the dressed hairy coat of a mammal
dense coat of fine silky hairs on mammals (e.g., cat or seal or weasel)
a garment made of the dressed hairy coat of a mammal
Hairy coat of various mammal species, especially: when fine, soft and thick.
Hairy skin of an animal processed into a suitable wear to cover human nakedness, protect humans from the cold and/or be worn ornamentally.
A pelt used to make, trim or line clothing apparel.
A coating, lining resembling fur in function and/or appearance.
A furry; a member of the furry subculture.
To cover with fur.
One of a Nilo-Saharan people of western Sudan.
The language of this people.
Origin: furren, from furrer, from fuerre 'sheath', from Old Low Franconian *fōder, from fōdran 'sheath' (compare foðor 'sheaf', fōdder 'sheath, case', voering, Futter, 0346034903330342), from peh₂- 'to protect' (compare Lithuanian piemuō, Ancient Greek pōy 'flock', pōma 'lid', ποιμήν, հօրան, Kurdish pawan 'to watch over', पाति, pātram 'container').
the short, fine, soft hair of certain animals, growing thick on the skin, and distinguished from the hair, which is longer and coarser
the skins of certain wild animals with the fur; peltry; as, a cargo of furs
strips of dressed skins with fur, used on garments for warmth or for ornament
articles of clothing made of fur; as, a set of furs for a lady (a collar, tippet, or cape, muff, etc.)
any coating considered as resembling fur
a coat of morbid matter collected on the tongue in persons affected with fever
the soft, downy covering on the skin of a peach
the deposit formed on the interior of boilers and other vessels by hard water
one of several patterns or diapers used as tinctures. There are nine in all, or, according to some writers, only six
of or pertaining to furs; bearing or made of fur; as, a fur cap; the fur trade
to line, face, or cover with fur; as, furred robes
to cover with morbid matter, as the tongue
to nail small strips of board or larger scantling upon, in order to make a level surface for lathing or boarding, or to provide for a space or interval back of the plastered or boarded surface, as inside an outer wall, by way of protection against damp
Origin: [OE. furre, OF. forre, fuerre, sheath, case, of German origin; cf. OHG. fuotar lining, case, G. futter; akin to Icel. fr lining, Goth. fdr, scabbard; cf. Skr. ptra vessel, dish. The German and Icel. words also have the sense, fodder, but this was probably a different word originally. Cf. Fodder food, Fother, v. t., Forel, n.]
Fur is a synonym for hair, used in reference to non-human animals, usually mammals, particularly those with extensive body hair coverage. The term is sometimes used to refer to the body hair of an animal as a complete coat, also known as the "pelage". Fur is also used to refer to animal pelts which have been processed into leather with the hair still attached, as is the custom in the making of fur coats in certain fashion trends. The words fur or furry are also used, more casually, to refer to hair-like growths or formations; particularly when the subject being referred to exhibits a dense coat of fine, soft "hairs." Animal fur, if layered, rather than grown as a single coat, may consist of short ground hair, long guard hair, and, in some cases, medium awn hair. Mammals with reduced amounts of fur are often called "naked", as in The Naked Ape, naked mole rat, and naked dogs. An animal with commercially valuable fur is known within the fur industry as a furbearer. The use of fur as clothing and/or decoration is considered controversial by some people: most animal rights advocates object to the trapping and killing of wildlife, and to the confinement and killing of animals on fur farms.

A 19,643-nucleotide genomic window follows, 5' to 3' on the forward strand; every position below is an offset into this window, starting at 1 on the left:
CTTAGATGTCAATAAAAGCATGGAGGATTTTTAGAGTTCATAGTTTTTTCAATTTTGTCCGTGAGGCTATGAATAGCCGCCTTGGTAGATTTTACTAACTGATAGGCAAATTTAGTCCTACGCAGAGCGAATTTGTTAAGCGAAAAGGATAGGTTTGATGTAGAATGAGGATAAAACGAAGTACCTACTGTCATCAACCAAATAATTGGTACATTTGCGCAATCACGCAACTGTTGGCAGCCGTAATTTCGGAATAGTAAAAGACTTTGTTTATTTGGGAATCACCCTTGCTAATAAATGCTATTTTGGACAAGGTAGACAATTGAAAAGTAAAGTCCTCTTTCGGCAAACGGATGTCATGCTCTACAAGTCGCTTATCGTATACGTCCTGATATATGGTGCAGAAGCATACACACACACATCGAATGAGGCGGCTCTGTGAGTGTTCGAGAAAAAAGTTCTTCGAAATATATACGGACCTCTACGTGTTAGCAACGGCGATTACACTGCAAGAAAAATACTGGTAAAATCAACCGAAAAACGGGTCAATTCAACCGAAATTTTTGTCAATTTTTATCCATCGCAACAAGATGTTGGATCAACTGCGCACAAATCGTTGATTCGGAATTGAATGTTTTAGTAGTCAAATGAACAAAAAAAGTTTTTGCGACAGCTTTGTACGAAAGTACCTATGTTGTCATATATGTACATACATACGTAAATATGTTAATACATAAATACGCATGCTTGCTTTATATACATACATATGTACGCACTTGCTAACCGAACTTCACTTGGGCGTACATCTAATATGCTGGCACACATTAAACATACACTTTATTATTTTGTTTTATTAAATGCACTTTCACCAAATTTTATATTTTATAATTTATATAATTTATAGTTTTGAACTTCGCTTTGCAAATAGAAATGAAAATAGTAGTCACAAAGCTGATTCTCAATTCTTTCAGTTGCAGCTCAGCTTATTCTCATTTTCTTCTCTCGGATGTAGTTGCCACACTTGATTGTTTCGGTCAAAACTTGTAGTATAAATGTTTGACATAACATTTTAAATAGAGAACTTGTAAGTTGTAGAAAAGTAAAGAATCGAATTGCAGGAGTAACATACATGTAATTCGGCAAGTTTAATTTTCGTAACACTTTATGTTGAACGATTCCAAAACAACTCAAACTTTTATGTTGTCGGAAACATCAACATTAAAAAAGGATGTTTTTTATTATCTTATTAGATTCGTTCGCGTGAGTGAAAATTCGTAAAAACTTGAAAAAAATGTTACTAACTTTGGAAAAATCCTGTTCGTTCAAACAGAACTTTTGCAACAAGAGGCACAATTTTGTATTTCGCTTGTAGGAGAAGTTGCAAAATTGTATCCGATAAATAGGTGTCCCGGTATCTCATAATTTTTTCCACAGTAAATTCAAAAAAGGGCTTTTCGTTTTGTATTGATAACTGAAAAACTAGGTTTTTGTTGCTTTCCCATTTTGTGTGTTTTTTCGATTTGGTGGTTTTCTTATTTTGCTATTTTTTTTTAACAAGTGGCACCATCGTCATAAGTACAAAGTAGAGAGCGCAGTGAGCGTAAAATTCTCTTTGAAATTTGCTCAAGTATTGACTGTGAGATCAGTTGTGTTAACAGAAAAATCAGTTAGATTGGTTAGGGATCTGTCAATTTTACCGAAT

Chambers 20th Century Dictionary
fur, n. the short, fine hair of certain animals: their skins with the fur prepared for garments: rabbits, hares, as opposed to partridges, pheasants (feathers): (Milt.) kind or class, from the idea of particular furs being worn by way of distinction: a fur-like coating on the tongue, the interior of boilers, &c.—v.t. to line with fur: to cover with morbid fur-like matter:—pr.p. fur′ring; pa.p. furred.—adj. Furred, made of fur, provided with fur.—ns. Fur′rier, a dealer in furs and fur goods; Fur′riery, furs in general: trade in furs; Fur′ring, fur trimmings: a coating on the tongue: strips of wood fastened on joists, &c., to make a level surface or provide an air-space: strips of wood nailed on a wall to carry lath.—adj. Fur′ry, consisting of, covered with, or dressed in fur. [O. Fr. forre, fuerre, sheath.]
What does FUR stand for? -- Explore the various meanings for the FUR acronym on the Abbreviations.com website.
British National Corpus
Rank popularity for the word 'FUR' in Nouns Frequency: #2722
The numerical value of FUR in Chaldean Numerology is: 7
The numerical value of FUR in Pythagorean Numerology is: 9
Sample Sentences & Example Usage
If the English language made any sense, a catastrophe would be an apostrophe with fur.
Only cat lovers know the luxury of fur-coated, musical hot water bottles that never go cold.
Celebrity Juice, she just suddenly picked up Pamela Anderson fur stole and stormed off home !
I rushed to the machine and could see the color of his fur mixed in with the quilt, i was petrified.
People are more violently opposed to fur than leather because it's safer to harass rich women than motorcycle gangs.
Images & Illustrations of FUR
Translations for FUR
From our Multilingual Translation Dictionary
- мех, фу́траBelarusian
- srst, kožešinaCzech
- Pelz, FellGerman
- peltaĵo, artefarita peltaĵo, pelto, artefarita pelto, feloEsperanto
- pelaje, pelo, pielSpanish
- خز, کرکPersian
- karva, nahka, turkis, levyepiteeli, turkki, taljaFinnish
- fourrer, fourrureFrench
- 毛皮, 모피Korean
- pels, voering, vacht, bont, voerenDutch
- sierść, futroPolish
- pelo, forrar, pele, pelagemPortuguese
- мех, пушни́на, шерстьRussian
- ху́тро, хутро́Ukrainian
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